During these same two decades, independent schools have been awakening from what, we must admit, was a kind of programmatic lethargy dating from an earlier, less educationally illustrious era. In this recent period, our best classrooms have become hotbeds of such practices as project- and problem-based learning; student collaborations; the intensive development of technology as a tool for teaching and learning; active civic engagement; intensive science, technology, engineering, and mathematics, or STEM, programming; and new forms of classroom and overarching assessment—all undertaken against the rigorous standards imposed de facto by a competitive marketplace.

Leading schools have embraced every aspect of every enumeration of “21st-century skills” as major learning objectives, with creativity and innovation at the core of all. Perhaps not surprisingly, some of the most established and well regarded of the “old schools"—places that could coast on their reputations for decades to come—have begun to use their prestige to leverage vaulting change in the way they teach and construct learning experiences for their students.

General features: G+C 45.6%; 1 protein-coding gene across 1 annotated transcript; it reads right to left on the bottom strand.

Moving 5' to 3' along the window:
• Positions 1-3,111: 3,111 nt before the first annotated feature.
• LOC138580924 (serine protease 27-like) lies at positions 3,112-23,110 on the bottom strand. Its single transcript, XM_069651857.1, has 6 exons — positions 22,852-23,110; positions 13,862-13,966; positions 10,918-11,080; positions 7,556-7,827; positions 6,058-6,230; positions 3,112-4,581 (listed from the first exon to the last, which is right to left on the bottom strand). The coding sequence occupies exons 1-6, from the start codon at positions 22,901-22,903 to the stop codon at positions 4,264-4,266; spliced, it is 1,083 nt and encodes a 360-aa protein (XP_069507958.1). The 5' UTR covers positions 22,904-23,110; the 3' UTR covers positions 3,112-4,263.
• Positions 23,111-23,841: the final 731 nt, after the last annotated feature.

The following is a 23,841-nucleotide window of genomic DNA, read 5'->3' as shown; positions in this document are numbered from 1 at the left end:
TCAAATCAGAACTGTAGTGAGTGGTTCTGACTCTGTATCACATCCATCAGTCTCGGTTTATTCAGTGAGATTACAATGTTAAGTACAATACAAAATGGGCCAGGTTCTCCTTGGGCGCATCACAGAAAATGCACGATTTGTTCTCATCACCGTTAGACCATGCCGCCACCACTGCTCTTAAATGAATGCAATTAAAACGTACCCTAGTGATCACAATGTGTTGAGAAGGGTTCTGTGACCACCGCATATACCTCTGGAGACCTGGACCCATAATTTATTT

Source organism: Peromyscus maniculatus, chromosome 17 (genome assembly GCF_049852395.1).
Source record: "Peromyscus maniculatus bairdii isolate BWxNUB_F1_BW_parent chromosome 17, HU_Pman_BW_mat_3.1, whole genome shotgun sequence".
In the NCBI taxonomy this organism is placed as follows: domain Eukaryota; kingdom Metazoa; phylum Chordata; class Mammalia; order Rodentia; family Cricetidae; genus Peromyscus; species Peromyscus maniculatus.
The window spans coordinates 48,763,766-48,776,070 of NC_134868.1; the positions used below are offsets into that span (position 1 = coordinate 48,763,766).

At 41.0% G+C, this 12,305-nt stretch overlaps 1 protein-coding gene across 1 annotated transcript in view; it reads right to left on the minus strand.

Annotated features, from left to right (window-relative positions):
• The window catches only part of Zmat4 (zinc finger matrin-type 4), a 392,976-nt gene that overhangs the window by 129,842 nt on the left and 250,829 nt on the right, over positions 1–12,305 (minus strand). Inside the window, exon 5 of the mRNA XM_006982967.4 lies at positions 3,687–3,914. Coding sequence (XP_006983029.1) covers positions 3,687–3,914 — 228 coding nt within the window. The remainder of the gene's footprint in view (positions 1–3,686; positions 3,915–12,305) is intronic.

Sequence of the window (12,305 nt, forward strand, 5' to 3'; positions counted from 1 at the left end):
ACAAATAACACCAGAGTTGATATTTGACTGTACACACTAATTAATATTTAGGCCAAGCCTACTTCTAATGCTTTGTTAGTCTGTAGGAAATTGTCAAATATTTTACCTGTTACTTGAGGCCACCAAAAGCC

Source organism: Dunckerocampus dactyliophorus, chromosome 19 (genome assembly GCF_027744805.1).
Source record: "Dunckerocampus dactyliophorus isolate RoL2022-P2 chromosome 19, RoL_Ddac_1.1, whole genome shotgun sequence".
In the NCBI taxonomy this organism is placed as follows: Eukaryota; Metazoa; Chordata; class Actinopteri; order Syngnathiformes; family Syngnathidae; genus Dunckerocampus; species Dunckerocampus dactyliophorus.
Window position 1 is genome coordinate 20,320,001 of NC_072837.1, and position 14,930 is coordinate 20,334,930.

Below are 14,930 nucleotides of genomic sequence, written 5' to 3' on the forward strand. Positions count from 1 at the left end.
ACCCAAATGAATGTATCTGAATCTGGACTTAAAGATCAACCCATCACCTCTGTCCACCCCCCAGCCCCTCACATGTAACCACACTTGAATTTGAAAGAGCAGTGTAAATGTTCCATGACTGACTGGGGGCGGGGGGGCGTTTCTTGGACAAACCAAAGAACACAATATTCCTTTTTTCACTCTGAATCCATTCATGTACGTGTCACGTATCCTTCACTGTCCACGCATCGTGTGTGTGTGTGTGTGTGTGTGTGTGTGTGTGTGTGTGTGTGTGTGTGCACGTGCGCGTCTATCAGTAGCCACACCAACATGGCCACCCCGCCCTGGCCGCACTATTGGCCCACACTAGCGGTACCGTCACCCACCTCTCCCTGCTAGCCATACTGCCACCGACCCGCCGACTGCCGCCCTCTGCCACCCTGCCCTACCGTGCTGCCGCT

Innovation has become the byword, at least aspirationally, in independent education, but not, praise be, at the expense of the more traditional values that have characterized independent schools. A century before there were charter schools built around cherished principles of curriculum or character education, in dependent schools were forming themselves around curricular and affective missions and core values that still define individual schools—perhaps even more sharply in 2012 than they may have done in 1912, thanks to a renewed emphasis on these outcomes as elements of the student experience at each school. Successful independent schools take the concept of “student centered” as a mantra, an obligation—and again, the harsh realities of a highly competitive market compel independent schools to walk the walk, if they are to thrive.

Our schools are not perfect, and no one should claim that they are. But independent schools are by and large delivering on a number of promises in areas of academic and affective (and in the case of schools with faith-based heritages or missions, spiritual) learning and development that experts tell us are critical to the creation of the flexible, creative, ever-learning, active citizenry and workforce that our world will need to meet the daunting conditions of the future.